i think that the problem is that i am not getting inside as the administrator....but i am not sure..

  4. #4
    Linux Guru Cabhan's Avatar
    Join Date
    Jan 2005
    Location
    Seattle, WA, USA
    Posts
    3,252
    To get into the GUI as root, you have to login to the text mode as root, then use the 'startx' command as root. This is usually a BAD idea though, because you don't want to do unsafe things as root. You're also more vulnerable to attacks if you're logged in as root.

    As far as aDSL, dunno what to do there. Sorry.

  5. #5
    Linux Guru AlexK's Avatar
    Join Date
    Feb 2005
    Location
    Earth
    Posts
    3,379
    i don't think suse will allow for a graphical root login because kde 3.4 forbids it. For dsl, just login to the gui as a normal user and launch yast (KMenu -> System -> yast). once you have provided yast with the root password, you can change the dsl settings to your hearts content.

    now for the inittab file, do as i said in previous post i.e. login to gui as normal user and then use su command to become root in the command line. and follow instructions in my previous post.

    and lastly the shutdown options. KMenu -> Control Center -> KDE components -> Session Manager. Check the offer shutdown options tab.
    Life is complex, it has a real part and an imaginary part.

  6. #6
    Linux Engineer oldcpu's Avatar
    Join Date
    Aug 2005
    Location
    Europe
    Posts
    1,142

    I confess - guilty as charged.

    Quote Originally Posted by AlexK
    i don't think suse will allow for a graphical root login because kde 3.4 forbids it.
    Ahh, ... well ..... actually, you can log on to SuSE-9.3 as user "root".

    I rather bashfully confess that I am very guilty (but only very rarely) of bad practises, as one can log in SuSE-9.3 as user root. On one occasion I graphically logged into KDE-3.4 as user "root" as I wanted to quickly change the ICON for a system partition (/windows) on my desktop (I put a "Gates of Borg" icon as my /windows directory icon), and I was too lazy to figure out the permissions/methodology to do that logged into KDE as user "oldcpu".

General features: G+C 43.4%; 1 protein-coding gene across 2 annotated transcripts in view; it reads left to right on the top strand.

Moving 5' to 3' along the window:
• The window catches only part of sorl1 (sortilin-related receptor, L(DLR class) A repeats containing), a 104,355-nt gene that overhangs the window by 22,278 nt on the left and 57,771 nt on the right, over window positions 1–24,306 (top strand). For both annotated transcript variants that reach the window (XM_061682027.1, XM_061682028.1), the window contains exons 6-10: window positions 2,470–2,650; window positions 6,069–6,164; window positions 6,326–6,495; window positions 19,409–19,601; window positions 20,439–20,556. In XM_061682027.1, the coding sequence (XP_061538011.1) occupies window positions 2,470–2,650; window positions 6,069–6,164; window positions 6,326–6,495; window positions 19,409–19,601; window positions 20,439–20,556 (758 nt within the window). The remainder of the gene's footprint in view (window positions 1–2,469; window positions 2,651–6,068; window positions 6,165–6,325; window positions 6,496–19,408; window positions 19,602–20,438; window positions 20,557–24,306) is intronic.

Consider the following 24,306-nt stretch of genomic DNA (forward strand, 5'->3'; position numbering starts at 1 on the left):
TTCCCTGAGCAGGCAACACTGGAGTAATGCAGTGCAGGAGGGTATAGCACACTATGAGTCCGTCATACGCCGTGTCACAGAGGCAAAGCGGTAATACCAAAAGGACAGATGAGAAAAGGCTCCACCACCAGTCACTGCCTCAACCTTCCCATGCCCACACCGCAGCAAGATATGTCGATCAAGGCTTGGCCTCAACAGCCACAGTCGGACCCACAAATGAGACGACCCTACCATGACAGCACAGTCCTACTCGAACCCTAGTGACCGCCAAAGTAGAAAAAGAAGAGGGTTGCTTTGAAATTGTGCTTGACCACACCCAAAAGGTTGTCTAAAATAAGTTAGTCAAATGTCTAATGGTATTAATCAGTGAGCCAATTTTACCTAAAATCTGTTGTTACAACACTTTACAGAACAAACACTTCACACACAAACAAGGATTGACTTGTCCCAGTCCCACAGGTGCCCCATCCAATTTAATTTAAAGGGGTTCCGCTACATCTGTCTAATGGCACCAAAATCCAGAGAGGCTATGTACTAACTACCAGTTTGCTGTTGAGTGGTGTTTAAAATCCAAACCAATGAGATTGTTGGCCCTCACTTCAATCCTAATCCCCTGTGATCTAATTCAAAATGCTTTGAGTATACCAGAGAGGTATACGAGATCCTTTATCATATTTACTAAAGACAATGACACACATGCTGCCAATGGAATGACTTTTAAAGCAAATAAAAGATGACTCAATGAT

7. #7
    Linux Guru AlexK's Avatar
    Join Date
    Feb 2005
    Location
    Earth
    Posts
    3,379
    strange, when i tried graphical login, it didn't allow me through. anyways, i use the command line to do basic root tasks, so theres no need for graphical root logins for me.
    Life is complex, it has a real part and an imaginary part.

  8. #8
    Just Joined!
    Join Date
    Sep 2005
    Location
    New Jersey, USA
    Posts
    22

    logging in as root

    Among the distros i use, the following use KDE 3.4 : Kanotix 2005-3, Super
    Suse 10.0, Underground 012, and PCLInuxos .9. You can log in as root
    in all of them and of course i ALWAYS do because i'm a power hungry dude.

  9. #9
    Linux Engineer oldcpu's Avatar
    Join Date
    Aug 2005
    Location
    Europe
    Posts
    1,142

    Re: logging in as root

    Quote Originally Posted by MepisMagic
    You can log in as root in all of them and of course i ALWAYS do because i'm a power hungry dude.
    Mirror mirror on the wall .... do I sense a troll? You did read the guidelines about trolling?

    http://www.linuxforums.org/rules.php
    No Trolls - "Trolling" is not acceptable here at linuxforums.org, and we operate a strict anti-troll policy. A "troll post" shall be defined for the purposes of this discussion as any post designed to bring out a flood of angry/predicatable responses.

Posting Permissions

  • You may not post new threads
  • You may not post replies
  • You may not post attachments
  • You may not edit your posts
  •